One week to Advisen’s Management Liability Conference in Chicago!

Join Laura Zaroski, VP of Management, Professional & Cyber Liability, Socius Insurance Services at  Advisen’s Management Liability Conference in Chicago!

Date & Venue
Tuesday, May 19, 2015
8am – 12pm CDT
Hotel Allegro, 171 W Randolph Street, Chicago, IL 60601

Register
Register for Advisen’s 2015 Management Liability Insights Conference in Chicago.

  • General Participant rate is $250
  • Risk Network Members may register at no charge
  • Full-time Risk Managers and Insurance Buyers may register at no charge
  • Combo Rate for both Cyber (Mon May 18) and Management Liability Conference (Tues May 19) is $600

Agenda
8:00am – 9:00am / Breakfast & Networking
9:00am – 9:10am / Opening Remarks by AJG’s Phil Norton
9:10am – 9:45am / Keynote Address by JLT’s Mike Rice
9:45am – 10:00am / The Headlines from the Executive Risk Network
10:00am – 10:45am / D&O Issues for 2015
10:45am – 11:00am / Break
11:00am – 11:45am / EPLI
11:45am – 12:30pm / Emerging Risks – Ahead to 2025
12:30pm – 1:30pm / Closing Remarks & Lunch

Questions or Comments?
Contact us via AdvisenEvents@advisen.com

Identity Theft & Cyber Insurance Seminar

IDTheftInviteMay 20th, 7:30 am – 9:30 am
JC Restoration
3200 Squibb Avenue, Rolling Meadows, IL 60008
Complimentary Event!

UNDO IDENTITY THEFT IN THE WORKPLACE

What is the weakest link in your company’s cyber security? What are best practices for password management, access to protected data, social media use? How do you create a culture of cyber security in your company?

Ed Haag, Certified Identity Theft Risk Management Specialist and George Vroustouris, Certified Identity Protection Advisor from Undo Identity Theft will answer these questions and explain how educating employees and raising awareness is your best defense against business and personal cyber risks.

WHEN BEST PRACTICES HAVE FAILED: THESE RISKS CAN BE TRANSFERRED THROUGH A CYBER INSURANCE POLICY

Your firewall or virus protection fails or your employee accidentally hits “send to all”. Can your company survive the costs of notification, forensic investigations, system damage, fines and litigation? How do you transfer these risks? What does a Cyber Insurance Policy cover? How is it underwritten?

Laura Zaroski, Vice President of Management, Professional and Cyber Liability at Socius Insurance Services will answer these questions and provide solutions and resources to protect your company.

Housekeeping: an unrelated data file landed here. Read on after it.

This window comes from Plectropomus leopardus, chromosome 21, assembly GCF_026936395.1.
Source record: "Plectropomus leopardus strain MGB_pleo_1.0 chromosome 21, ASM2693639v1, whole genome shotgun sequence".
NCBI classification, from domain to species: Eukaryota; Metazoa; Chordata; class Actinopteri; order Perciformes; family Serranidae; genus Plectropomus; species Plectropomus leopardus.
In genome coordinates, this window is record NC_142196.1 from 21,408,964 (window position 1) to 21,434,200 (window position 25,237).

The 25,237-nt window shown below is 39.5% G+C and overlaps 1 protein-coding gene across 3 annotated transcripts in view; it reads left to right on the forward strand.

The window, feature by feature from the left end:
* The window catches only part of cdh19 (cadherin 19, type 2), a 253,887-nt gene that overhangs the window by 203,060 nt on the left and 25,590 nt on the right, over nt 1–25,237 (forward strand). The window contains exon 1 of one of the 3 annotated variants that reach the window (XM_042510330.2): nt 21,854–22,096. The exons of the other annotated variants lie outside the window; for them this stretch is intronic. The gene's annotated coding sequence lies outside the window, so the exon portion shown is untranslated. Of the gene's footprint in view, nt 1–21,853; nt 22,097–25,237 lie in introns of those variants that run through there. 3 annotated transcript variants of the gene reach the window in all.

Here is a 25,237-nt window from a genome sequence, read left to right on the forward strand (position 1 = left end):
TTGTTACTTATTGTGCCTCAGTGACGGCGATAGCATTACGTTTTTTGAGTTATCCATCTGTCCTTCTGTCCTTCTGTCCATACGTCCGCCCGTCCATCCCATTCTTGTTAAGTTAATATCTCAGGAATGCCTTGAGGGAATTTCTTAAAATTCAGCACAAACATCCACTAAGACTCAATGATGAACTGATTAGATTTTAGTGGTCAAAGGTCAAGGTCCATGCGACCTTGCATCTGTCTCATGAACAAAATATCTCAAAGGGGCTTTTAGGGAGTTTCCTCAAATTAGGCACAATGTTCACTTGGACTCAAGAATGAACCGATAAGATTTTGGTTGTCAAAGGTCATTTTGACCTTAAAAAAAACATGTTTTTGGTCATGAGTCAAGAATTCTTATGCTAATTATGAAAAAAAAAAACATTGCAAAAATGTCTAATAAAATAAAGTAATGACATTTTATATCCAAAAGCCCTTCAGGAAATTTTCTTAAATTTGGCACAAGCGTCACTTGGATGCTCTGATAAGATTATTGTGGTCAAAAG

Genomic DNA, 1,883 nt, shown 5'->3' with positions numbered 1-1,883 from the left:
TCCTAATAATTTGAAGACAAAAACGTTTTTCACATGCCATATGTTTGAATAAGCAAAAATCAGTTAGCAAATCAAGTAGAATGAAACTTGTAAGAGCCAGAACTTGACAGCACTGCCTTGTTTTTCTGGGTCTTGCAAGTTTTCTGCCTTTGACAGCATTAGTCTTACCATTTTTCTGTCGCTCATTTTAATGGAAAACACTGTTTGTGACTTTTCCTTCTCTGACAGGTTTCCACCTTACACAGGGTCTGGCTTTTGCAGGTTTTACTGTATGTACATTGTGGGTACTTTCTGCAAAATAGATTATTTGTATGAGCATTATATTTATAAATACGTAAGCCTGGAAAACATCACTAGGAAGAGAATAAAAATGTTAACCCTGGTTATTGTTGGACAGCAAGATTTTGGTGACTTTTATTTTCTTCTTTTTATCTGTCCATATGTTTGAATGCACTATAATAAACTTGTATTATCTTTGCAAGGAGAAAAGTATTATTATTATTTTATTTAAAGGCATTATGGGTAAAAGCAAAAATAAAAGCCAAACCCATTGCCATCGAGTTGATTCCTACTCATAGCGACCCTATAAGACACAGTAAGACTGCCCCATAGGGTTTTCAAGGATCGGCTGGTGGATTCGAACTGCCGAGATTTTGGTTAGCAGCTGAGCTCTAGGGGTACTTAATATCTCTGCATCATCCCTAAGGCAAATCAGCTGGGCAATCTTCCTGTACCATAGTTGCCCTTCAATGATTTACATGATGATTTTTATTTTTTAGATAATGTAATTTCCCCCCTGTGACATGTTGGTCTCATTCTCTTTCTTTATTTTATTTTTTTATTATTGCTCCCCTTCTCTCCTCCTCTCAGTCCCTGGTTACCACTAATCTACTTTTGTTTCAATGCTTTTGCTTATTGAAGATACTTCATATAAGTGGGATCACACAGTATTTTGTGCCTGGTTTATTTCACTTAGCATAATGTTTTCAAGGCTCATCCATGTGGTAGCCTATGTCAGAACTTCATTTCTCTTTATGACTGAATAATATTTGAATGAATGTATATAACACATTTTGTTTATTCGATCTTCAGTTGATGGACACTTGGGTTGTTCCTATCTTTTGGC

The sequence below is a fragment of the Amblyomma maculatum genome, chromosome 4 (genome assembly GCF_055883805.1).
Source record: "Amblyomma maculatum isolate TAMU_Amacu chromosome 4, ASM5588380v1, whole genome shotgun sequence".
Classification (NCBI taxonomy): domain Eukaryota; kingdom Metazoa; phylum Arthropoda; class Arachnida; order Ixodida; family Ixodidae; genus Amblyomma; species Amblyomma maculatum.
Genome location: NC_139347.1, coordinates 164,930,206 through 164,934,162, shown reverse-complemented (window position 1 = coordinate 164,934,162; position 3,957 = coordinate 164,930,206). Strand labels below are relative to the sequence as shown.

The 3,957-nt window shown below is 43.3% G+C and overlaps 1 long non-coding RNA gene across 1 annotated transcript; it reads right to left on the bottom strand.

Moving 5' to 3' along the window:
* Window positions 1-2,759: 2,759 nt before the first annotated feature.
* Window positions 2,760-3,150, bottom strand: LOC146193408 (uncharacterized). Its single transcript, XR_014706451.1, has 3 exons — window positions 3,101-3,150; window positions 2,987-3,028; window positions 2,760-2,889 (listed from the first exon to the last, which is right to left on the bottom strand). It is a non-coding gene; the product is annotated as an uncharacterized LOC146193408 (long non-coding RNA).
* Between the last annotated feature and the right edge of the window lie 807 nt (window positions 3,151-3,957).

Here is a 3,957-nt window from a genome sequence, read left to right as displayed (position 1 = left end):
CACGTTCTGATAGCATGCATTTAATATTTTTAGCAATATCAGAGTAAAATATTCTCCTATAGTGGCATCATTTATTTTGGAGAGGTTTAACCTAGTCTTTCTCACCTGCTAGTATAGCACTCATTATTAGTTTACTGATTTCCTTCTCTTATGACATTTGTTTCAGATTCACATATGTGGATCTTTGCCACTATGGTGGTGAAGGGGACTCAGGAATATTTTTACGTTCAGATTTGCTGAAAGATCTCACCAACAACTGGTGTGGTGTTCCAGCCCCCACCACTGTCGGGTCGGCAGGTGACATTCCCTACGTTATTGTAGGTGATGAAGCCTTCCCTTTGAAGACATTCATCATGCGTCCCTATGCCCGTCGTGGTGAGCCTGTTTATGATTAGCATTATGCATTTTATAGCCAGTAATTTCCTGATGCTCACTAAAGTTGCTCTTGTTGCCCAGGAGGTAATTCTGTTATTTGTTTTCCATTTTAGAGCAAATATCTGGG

RSVP – To reserve a spot for this event please register here.

You Can’t Wear that to Work Here! Or Can You? Accommodating Religious Attire in the Workplace

Socius Monthly Article_You can't wear that to work here!Does your company have a “look” or standard of dress they require in the workplace? No hats or maybe no beards? Can you deviate from that standard? Increasingly, employees and applicants for employment are making “failure to accommodate” claims based on grounds that they were discriminated against based upon their need for a change or exception to a workplace grooming or dress policy. Examples of religious discrimination or failure to accommodate can include, not hiring the applicant because they don’t fit the company’s “look” or placing an employee in a non-customer facing position because of religious attire or grooming (i.e., long beard, piercings, head scarf).

The Law: Title VII of the Civil Rights Act of 1964 (“Title VII”), 42 U.S.C. § 2000e, et. seq., as amended, prohibits employers with at least 15 employees from discriminating in employment hiring, recruitment, promotion, benefits, training, job duties, termination or any other aspect of employment on the basis of religion. It also prohibits retaliation for complaining of religious discrimination, participating in the investigation of such claims, and from denying reasonable accommodations, including accommodations for religious attire or grooming standards. It is the EEOC’s position that an employer is required to reasonably accommodate an employee’s religious beliefs or practices, unless doing so would cause more than a minimal burden on the operations of the employer’s business.